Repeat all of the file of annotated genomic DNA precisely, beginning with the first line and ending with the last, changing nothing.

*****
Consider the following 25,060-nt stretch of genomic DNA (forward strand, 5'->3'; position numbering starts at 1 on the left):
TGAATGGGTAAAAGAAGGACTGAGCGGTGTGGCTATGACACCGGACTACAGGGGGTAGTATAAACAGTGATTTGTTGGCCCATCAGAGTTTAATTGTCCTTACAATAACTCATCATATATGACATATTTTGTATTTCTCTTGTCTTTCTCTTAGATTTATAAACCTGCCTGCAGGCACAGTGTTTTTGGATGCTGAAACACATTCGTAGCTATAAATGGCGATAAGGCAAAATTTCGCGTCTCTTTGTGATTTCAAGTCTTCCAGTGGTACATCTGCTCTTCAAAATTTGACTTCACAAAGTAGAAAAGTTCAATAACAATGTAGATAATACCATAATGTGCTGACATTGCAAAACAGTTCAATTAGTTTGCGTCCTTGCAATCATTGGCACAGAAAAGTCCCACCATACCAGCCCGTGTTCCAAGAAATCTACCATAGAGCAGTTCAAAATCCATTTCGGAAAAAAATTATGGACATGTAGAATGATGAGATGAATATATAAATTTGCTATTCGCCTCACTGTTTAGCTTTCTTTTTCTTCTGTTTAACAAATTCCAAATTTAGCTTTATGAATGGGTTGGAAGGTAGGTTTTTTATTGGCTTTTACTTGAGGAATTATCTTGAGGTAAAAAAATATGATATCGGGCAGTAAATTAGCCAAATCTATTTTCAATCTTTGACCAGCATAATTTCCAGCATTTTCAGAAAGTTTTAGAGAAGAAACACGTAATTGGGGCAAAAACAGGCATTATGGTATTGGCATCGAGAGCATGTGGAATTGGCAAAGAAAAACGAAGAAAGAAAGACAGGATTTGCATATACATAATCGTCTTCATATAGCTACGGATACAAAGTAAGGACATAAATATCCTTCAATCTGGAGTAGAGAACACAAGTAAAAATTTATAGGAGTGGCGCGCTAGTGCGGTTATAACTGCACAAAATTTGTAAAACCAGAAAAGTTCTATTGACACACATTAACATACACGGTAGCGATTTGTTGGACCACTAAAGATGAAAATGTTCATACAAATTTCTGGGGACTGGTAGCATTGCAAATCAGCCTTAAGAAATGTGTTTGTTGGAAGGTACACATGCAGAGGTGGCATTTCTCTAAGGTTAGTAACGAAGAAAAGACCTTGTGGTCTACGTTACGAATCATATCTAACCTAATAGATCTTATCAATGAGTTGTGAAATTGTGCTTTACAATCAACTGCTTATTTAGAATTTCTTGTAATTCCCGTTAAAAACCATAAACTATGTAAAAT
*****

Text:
Consider the following 25,060-nt stretch of genomic DNA (forward strand, 5'->3'; position numbering starts at 1 on the left):
TGAATGGGTAAAAGAAGGACTGAGCGGTGTGGCTATGACACCGGACTACAGGGGGTAGTATAAACAGTGATTTGTTGGCCCATCAGAGTTTAATTGTCCTTACAATAACTCATCATATATGACATATTTTGTATTTCTCTTGTCTTTCTCTTAGATTTATAAACCTGCCTGCAGGCACAGTGTTTTTGGATGCTGAAACACATTCGTAGCTATAAATGGCGATAAGGCAAAATTTCGCGTCTCTTTGTGATTTCAAGTCTTCCAGTGGTACATCTGCTCTTCAAAATTTGACTTCACAAAGTAGAAAAGTTCAATAACAATGTAGATAATACCATAATGTGCTGACATTGCAAAACAGTTCAATTAGTTTGCGTCCTTGCAATCATTGGCACAGAAAAGTCCCACCATACCAGCCCGTGTTCCAAGAAATCTACCATAGAGCAGTTCAAAATCCATTTCGGAAAAAAATTATGGACATGTAGAATGATGAGATGAATATATAAATTTGCTATTCGCCTCACTGTTTAGCTTTCTTTTTCTTCTGTTTAACAAATTCCAAATTTAGCTTTATGAATGGGTTGGAAGGTAGGTTTTTTATTGGCTTTTACTTGAGGAATTATCTTGAGGTAAAAAAATATGATATCGGGCAGTAAATTAGCCAAATCTATTTTCAATCTTTGACCAGCATAATTTCCAGCATTTTCAGAAAGTTTTAGAGAAGAAACACGTAATTGGGGCAAAAACAGGCATTATGGTATTGGCATCGAGAGCATGTGGAATTGGCAAAGAAAAACGAAGAAAGAAAGACAGGATTTGCATATACATAATCGTCTTCATATAGCTACGGATACAAAGTAAGGACATAAATATCCTTCAATCTGGAGTAGAGAACACAAGTAAAAATTTATAGGAGTGGCGCGCTAGTGCGGTTATAACTGCACAAAATTTGTAAAACCAGAAAAGTTCTATTGACACACATTAACATACACGGTAGCGATTTGTTGGACCACTAAAGATGAAAATGTTCATACAAATTTCTGGGGACTGGTAGCATTGCAAATCAGCCTTAAGAAATGTGTTTGTTGGAAGGTACACATGCAGAGGTGGCATTTCTCTAAGGTTAGTAACGAAGAAAAGACCTTGTGGTCTACGTTACGAATCATATCTAACCTAATAGATCTTATCAATGAGTTGTGAAATTGTGCTTTACAATCAACTGCTTATTTAGAATTTCTTGTAATTCCCGTTAAAAACCATAAACTATGTAAAAT